Tulane needs to step up for graduate workers

Solidarity Tulane

Solidarity Tulane is a group of graduate students working to improve conditions on campus for graduate workers.

For the past two years, Solidarity Tulane has been waging a campaign for fully funded health insurance for graduate workers. The COVID-19 pandemic heightens the urgency of these demands and underscores the plight of the university’s graduate students. 

In light of the current crisis, we call on Tulane to:

  1. Immediately open access to the student health center to all members of the Tulane community, including graduate students, staff, Sodexo workers and their families. In a moment when hospitals are running out of beds, it is absurd that the health center would deny care to any member of our university community because they have not paid a $320 campus health fee. We acknowledge that the health center has limited resources, but insofar as staff are able, they should commit those resources to ensuring the health and safety of everyone on campus.
  2. Guarantee all graduate workers who are past the coursework phase an additional semester of funding. It is unreasonable to suggest that graduate students can complete their research as usual when travel is banned, libraries and labs are closed, and social distancing prevents contact with human subjects. This is especially urgent for graduate workers with children, many of whom are now providing full-time childcare due to the closure of K-12 schools.
  3. Guarantee fully funded health insurance for all graduate workers, ensuring that we can get the care we need to keep ourselves healthy and our colleagues safe. The university currently requires graduate students to bear 50% of the cost of an expensive, Tulane-sponsored Student Health Insurance Plan, T-SHIP, or purchase an equivalent plan on the marketplace. We are offered no coverage for vision, an expensive optional dental plan that offers extremely limited coverage, and no aid for dependents.
  4. Eliminate all fees related to healthcare for graduate workers, including the $30 installment fee that individuals are forced to pay if they cannot afford premiums up front. This fee specifically targets the poorest members of our community.

Graduate workers subsidize the university. We help research move forward, teach classes, grade work, and provide mentoring and guidance to undergraduates. Yet many of us struggle to meet basic needs and excessive healthcare costs add to that burden. According to the MIT Living Wage Calculator, the cost of living for a single adult in Orleans Parish is $24,972, yet graduate workers’ annual stipends at Tulane can be as low as $18,000. Paying $1,469 per year for health insurance leads graduate workers to make decisions to forego crucial medical care or make other financial sacrifices to make ends meet.

In Spring 2018, Solidarity Tulane presented a petition to Provost Forman and Associate Provost Michael Cunningham asking the University to cover 100% of the costs of graduate health care. This petition garnered over 500 signatures, most of them from graduate students. Despite the successful petition and moving testimonials indicating a need for change, the administration has done nothing to lower the burden of health insurance costs borne by graduate student workers, nor have they made any meaningful attempts to engage with our concerns.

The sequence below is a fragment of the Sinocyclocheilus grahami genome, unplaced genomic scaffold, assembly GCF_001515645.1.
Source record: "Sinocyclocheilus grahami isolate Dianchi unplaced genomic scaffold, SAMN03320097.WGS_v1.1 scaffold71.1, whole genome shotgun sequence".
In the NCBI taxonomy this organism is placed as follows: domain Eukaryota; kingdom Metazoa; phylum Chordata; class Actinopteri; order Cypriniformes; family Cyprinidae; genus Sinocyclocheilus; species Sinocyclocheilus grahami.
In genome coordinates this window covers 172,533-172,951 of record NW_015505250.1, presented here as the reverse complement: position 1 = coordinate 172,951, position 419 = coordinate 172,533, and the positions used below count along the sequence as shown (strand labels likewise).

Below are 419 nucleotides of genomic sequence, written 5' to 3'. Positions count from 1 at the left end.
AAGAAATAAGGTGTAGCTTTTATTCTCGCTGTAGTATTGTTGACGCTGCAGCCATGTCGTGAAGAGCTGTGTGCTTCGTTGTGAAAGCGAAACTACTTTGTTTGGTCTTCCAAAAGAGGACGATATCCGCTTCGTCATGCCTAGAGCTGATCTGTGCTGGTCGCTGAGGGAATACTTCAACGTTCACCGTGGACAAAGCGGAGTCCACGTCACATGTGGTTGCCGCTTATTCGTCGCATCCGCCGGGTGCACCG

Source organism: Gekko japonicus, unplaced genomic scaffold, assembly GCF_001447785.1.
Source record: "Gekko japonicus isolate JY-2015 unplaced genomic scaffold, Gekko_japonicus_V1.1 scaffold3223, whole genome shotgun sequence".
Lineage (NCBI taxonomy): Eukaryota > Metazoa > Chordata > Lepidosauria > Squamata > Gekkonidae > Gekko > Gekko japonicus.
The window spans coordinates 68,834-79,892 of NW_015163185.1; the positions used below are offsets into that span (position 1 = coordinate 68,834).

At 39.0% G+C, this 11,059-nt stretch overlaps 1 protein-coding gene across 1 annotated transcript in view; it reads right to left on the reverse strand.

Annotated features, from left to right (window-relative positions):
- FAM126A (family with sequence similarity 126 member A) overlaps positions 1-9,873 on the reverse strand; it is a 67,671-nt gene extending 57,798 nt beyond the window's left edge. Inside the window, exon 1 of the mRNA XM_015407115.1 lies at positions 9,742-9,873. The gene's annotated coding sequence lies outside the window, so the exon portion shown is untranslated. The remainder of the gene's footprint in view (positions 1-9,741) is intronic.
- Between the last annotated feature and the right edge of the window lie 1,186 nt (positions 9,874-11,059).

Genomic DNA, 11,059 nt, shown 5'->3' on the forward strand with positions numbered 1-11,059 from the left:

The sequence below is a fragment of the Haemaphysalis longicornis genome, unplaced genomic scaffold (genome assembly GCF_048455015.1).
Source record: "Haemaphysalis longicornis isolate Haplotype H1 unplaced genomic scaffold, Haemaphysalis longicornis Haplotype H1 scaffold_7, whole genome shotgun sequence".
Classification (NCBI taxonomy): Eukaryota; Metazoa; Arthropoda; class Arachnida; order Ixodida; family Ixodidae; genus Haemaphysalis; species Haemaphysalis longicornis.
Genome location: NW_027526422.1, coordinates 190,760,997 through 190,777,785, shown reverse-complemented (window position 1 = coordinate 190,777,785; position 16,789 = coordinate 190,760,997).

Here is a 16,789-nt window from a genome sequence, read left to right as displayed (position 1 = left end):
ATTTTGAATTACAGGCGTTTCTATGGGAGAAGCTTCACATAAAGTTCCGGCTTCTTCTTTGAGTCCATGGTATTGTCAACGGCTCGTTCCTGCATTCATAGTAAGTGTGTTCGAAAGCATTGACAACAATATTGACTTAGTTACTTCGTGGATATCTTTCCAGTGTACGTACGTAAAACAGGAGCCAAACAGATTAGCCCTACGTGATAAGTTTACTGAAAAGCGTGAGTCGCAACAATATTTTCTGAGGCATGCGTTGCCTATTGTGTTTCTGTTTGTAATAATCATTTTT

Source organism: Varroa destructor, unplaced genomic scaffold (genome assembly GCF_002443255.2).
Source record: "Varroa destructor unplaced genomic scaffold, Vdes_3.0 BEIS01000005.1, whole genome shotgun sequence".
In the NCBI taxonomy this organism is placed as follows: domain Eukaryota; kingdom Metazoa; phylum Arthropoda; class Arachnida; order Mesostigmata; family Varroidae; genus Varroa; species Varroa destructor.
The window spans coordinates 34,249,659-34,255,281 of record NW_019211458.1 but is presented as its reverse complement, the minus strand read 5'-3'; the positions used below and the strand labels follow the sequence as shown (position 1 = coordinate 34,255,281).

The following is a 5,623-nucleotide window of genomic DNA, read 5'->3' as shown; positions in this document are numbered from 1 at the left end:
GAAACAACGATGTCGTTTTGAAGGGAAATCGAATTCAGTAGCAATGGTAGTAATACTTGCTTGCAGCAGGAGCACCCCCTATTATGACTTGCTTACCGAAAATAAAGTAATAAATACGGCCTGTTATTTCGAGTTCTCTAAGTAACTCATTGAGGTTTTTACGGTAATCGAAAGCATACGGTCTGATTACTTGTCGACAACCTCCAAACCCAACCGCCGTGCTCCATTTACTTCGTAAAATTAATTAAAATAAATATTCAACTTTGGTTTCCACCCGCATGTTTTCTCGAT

Due to the cost of healthcare as well as stagnant stipend allotments, many graduate students waive Tulane’s student health insurance, instead opting for subpar insurance with potentially precarious outcomes. We also interact with a system at Tulane that prioritizes undergraduates and their needs. For example, two weeks ago one member of our group was deterred from accessing a therapist at CAPS for Counseling Services because, she was told, all CAPS appointments were devoted to helping students, presumably undergraduates, prepare for the upcoming university closure. Yet graduate students bear the emotional weight of the pandemic as well, and many of us, especially international students, also had to decide whether we should remain in New Orleans.

Once again, Solidarity Tulane is asking the university to consider the burdens that underfunded health care puts on its graduate workers and our community as a whole. The COVID-19 pandemic demonstrates that access to high-quality healthcare, especially for medically vulnerable members of our community, affects the well-being of the entire university. 

Martin Luther King Jr. once said, “The ultimate measure of a man is not where he stands in moments of comfort and convenience, but where he stands at times of challenge and controversy.” Now that Tulane is facing an actual healthcare crisis, where will the university position itself? How will it show its graduate workers that they are valued, not only for their work and productivity, but also for their health, well-being, and the efforts they put forth every day to allow our community to function and thrive?

Are you a graduate student with specific needs or concerns during the COVID-19 pandemic? Take a minute to fill out our short survey! You can also contact Solidarity Tulane at [email protected] or connect with us on Facebook, Instagram, and Twitter.

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